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Scant Care For Egypt’s Tuberculosis Infected Workers

For years, Mohammad Mustafa inhaled the soft dust that used to come out of the machines in the cement factory south of Cairo where he worked, but he never thought those small particles would end his career. A few years ago, the 55-year-old former cement worker developed a chronic cough with blood-tinged sputum, fever and night sweats, and he began losing weight. When a doctor told him he had tuberculosis (TB), he said he collapsed in shock with the realization that he would lose his job, just as many of his former colleagues had when they had been found to have TB.

“Cement dust used to fall on my head in showers every minute,” Mustafa said. “I never expected it to bring about my end,” he told IRIN.

The Egyptian government says 21 in every 1,000 Egyptians are infected with TB every year. But only about one in 10 of these latent cases become active. It estimates the number of patients nationwide to be 17,000, but independent organizations say the number is far higher.

“TB has come to pose a real danger to the people of this country,” said Essam al-Moghazy, chief of the National Tuberculosis Control Program, a state-run agency seeking to assist TB patients.

“The problem is that poor Egyptians living in the country’s slums are more prone to it,” Moghazy added.

Having TB, an infectious and sometimes deadly disease that is passed from person to person through the air, is cause for automatic dismissal in many companies in Egypt.

Mohamed al-Asmaie, head of Friends of the Environment, a local NGO campaigning on behalf of TB patients, said when many Egyptian workers become sick with TB, instead of receiving treatment in hospitals, they are laid off and have to fend for themselves.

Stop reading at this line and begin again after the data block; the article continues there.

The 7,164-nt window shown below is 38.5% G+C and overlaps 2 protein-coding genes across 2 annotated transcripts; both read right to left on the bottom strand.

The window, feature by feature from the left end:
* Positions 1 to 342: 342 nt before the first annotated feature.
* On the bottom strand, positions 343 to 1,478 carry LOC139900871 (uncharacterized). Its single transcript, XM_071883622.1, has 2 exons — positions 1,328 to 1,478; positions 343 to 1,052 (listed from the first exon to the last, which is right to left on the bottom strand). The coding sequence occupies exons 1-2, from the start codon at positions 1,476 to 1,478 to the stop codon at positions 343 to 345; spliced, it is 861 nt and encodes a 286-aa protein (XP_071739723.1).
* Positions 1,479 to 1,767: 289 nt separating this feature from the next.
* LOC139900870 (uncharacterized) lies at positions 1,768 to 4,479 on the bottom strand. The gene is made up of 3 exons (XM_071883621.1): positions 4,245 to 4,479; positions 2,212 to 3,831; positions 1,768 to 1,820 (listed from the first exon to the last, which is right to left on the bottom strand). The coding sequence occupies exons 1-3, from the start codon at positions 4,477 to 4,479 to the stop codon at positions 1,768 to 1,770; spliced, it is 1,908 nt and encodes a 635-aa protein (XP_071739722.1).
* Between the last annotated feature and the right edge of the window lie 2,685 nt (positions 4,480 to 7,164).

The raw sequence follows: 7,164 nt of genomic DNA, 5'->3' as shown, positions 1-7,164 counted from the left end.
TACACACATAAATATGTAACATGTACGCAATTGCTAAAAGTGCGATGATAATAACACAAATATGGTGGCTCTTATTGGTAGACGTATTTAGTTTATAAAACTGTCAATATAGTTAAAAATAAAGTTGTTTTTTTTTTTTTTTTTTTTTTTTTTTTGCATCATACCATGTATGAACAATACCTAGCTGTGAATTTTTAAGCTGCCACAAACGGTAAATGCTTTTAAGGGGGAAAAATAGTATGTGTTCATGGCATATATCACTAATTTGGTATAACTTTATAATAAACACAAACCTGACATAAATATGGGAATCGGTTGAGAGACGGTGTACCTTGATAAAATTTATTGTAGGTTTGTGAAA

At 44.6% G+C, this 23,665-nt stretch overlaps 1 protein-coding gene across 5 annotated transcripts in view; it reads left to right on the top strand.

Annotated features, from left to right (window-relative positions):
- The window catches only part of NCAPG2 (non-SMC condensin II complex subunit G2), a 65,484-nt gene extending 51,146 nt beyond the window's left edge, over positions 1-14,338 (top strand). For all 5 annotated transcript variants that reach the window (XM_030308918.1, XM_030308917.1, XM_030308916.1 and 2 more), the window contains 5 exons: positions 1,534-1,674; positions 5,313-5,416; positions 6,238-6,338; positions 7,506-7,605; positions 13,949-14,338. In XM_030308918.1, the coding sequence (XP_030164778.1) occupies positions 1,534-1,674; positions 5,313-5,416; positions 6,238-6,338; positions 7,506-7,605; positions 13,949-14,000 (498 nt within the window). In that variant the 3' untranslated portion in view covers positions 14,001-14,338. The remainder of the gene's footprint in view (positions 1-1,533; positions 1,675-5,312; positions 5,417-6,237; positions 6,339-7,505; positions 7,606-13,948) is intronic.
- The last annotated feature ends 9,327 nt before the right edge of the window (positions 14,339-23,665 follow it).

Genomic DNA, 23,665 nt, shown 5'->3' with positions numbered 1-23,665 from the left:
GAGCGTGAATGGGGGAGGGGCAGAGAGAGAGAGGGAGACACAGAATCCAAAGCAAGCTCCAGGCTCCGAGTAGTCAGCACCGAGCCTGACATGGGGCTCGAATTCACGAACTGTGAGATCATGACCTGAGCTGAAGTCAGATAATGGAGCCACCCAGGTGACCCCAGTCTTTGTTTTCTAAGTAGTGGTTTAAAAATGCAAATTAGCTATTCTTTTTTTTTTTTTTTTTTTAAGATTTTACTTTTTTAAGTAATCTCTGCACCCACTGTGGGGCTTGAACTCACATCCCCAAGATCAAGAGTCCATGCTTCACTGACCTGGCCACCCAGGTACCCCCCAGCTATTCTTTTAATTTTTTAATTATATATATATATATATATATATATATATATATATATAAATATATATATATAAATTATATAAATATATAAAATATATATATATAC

“Tuberculosis patients shouldn’t [lose their jobs],” said Asmaie. “Employers shouldn’t take the fruit and throw out the peel like this.”

Mustafa, who lives in the industrial city of Helwan, about 30 kilometers south of Cairo’s center, blames the years of cement dust inhalation for weakening his immune system enough to get infected by TB.

Though there is no hard scientific evidence linking cement dust to TB, studies have shown that persons with silicosis – a lung disease caused by inhalation of crystalline silica dust, often caused by occupational exposure – are up to 30 times more likely to develop TB.

Tuberculosis is the third most life-threatening disease in Egypt, after bilharzia and hepatitis C, according to the country’s Health Ministry.

Despite this, in its 2009 Global Report, the World Health Organization (WHO) said Egypt had succeeded in achieving the global target in TB case detection and treatment success in 2007.

The case detection rate of positive cases in Egypt was 72 percent (global target is 70 percent) and the treatment success rate was 87 percent (global target is 85 percent), WHO said in its report.

Health officials in Egypt hope to eradicate TB by 2050.

But such statistics mean nothing to tuberculosis patients such as Mustafa. The father of six, who lives on a pension of $14 a month, has already developed lung cancer and psoriasis, like many of his colleagues from the factory who were infected with TB.

Adding to his burden is that he has infected his wife and one of his six children.

“Most of the drugs my doctors give me are ineffective,” Mustafa said. “Everybody keeps avoiding me and my wife for fear of catching TB.”

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